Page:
Frequently Asked Questions

Questions About Evaluations

Why should I have my child evaluated?


Below are three common reasons why Dr. Pass’s services may be needed.

  • Your child’s teacher is reporting learning or behavior problems.
  • Your child’s pediatrician has concerns about language or behavior.
  • You have concerns of your own that your child is not doing well in school. In some cases, the child is bright but struggling. In others, the academics are fine, but the child dislikes school because of social or emotional issues. In older students, there may be a discrepancy between strong grades and poor standardized test scores. Whatever the case, you sense something is wrong and want to find the cause so you can help your child succeed.




Why should I do a private evaluation with Dr. Pass rather than an evaluation through the school?


An evaluation by Dr. Pass is much more comprehensive than a school evaluation. The student’s strengths and weaknesses, learning style, and relevant social and emotional issues are all assessed in depth, and this information is often critical to helping the child succeed. In addition, Dr. Pass is qualified to provide a specific diagnosis, while many school evaluators are not. Such a diagnosis is often required for a child to receive the school services he or she needs. Finally, Dr. Pass provides specific and practical recommendations for the child, information that is often missing in school evaluations.




What forms of payment does Dr. Pass accept?


Dr. Pass accepts credit cards and checks. Dr. Pass does not accept insurance, but a receipt that can be used for reimbursement of out-of-network benefits is provided.





Questions About Specific Diagnoses

What is dyslexia?


Dyslexia is a learning disorder that affects reading. Students with dyslexia have difficulty learning to decode words and use phonics. They struggle to read fluently and tend to read very slowly. Although some students with dyslexia reverse letters and numbers, dyslexia is not a visual problem. Rather, it is a language-based disorder related to how the brain is activated during the reading process.With dyslexia, comprehension can be affected because the student struggles so much to decode words that the meaning of the text is lost. Dyslexic students often show poor spelling and have difficulty with writing. While dyslexia impacts learning, it is not a problem of intelligence, and students with dyslexia are often just as bright as their peers. While dyslexia cannot be “cured,” research-based academic instruction and strategies can help those with dyslexia become successful students.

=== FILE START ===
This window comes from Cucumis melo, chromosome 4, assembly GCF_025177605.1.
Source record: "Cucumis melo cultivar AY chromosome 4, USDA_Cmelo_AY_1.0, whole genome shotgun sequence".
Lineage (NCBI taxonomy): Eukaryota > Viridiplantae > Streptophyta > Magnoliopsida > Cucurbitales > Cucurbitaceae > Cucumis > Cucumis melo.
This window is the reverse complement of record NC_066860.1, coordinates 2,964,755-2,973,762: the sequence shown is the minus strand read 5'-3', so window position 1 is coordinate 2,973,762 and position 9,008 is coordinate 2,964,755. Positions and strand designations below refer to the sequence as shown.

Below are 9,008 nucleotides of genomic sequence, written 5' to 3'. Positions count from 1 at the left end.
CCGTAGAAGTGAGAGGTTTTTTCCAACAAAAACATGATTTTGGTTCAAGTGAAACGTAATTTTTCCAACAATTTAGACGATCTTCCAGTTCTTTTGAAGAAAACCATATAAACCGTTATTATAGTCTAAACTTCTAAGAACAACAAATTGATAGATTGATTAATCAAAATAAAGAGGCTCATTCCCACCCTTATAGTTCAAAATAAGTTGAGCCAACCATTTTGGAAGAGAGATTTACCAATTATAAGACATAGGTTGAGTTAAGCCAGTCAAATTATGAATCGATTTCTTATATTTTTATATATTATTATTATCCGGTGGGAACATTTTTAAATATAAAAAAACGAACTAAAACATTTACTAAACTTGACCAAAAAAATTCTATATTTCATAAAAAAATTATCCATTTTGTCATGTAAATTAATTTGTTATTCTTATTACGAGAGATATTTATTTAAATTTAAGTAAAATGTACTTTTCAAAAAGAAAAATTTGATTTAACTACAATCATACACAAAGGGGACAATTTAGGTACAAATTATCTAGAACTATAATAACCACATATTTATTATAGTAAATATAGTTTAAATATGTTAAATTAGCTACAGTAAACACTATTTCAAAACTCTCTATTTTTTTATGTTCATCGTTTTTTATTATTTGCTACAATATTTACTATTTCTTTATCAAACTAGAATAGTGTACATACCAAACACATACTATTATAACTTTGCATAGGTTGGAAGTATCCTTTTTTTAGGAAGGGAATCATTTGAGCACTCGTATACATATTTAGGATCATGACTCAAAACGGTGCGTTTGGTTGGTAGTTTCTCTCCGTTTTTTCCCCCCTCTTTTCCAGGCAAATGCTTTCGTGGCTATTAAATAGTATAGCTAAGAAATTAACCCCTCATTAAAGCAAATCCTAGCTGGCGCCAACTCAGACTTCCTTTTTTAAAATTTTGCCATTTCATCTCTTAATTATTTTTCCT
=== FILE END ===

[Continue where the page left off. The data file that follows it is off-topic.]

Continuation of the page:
What is Attention Deficit/Hyperactivity Disorder?


Attention Deficit/Hyperactivity Disorder (ADHD) is a neurological disorder that causes inappropriate levels of inattention, impulsivity, and hyperactivity. Problems with mental flexibility and executive functioning skills, such as planning and organization, are usually evident as well. ADHD often improves with growth and development, but the majority of children diagnosed with ADHD continue to experience symptoms in adulthood. With proper treatment, ADHD can be managed so that the student can learn and experience success at school. Behavior management, school services and supports, medication, and therapy can be used alone or in combination to help the student with ADHD.




What is Autism Spectrum Disorder?


Autism Spectrum Disorder (ASD) is a complex developmental disorder that appears in early childhood and affects the ability to interact and communicate with others. The range and severity of symptoms vary widely. Symptoms of autism include delayed or unusual language development, difficulties in holding a conversation, repetitive play or poor play skills, intense interests, difficulties with executive functioning, poor motor skills, and sensory sensitivities (such as overreaction to loud sounds, fascination with certain textures, and rejection of certain foods). Children do not outgrow autism, but studies show early diagnosis and treatment result in better outcomes.




What is an intellectual disability?


An intellectual disability is defined by significant limitations in cognitive or intellectual functioning and adaptive behavior that originate before the age of 18. Adaptive behavior refers to everyday skills used in life, such as personal grooming, socialization, and communication. Many students with intellectual disabilities are able to learn basic academic skills, but will require special instruction and a slower pace.





Frequently Asked Questions
Frequently Asked Questions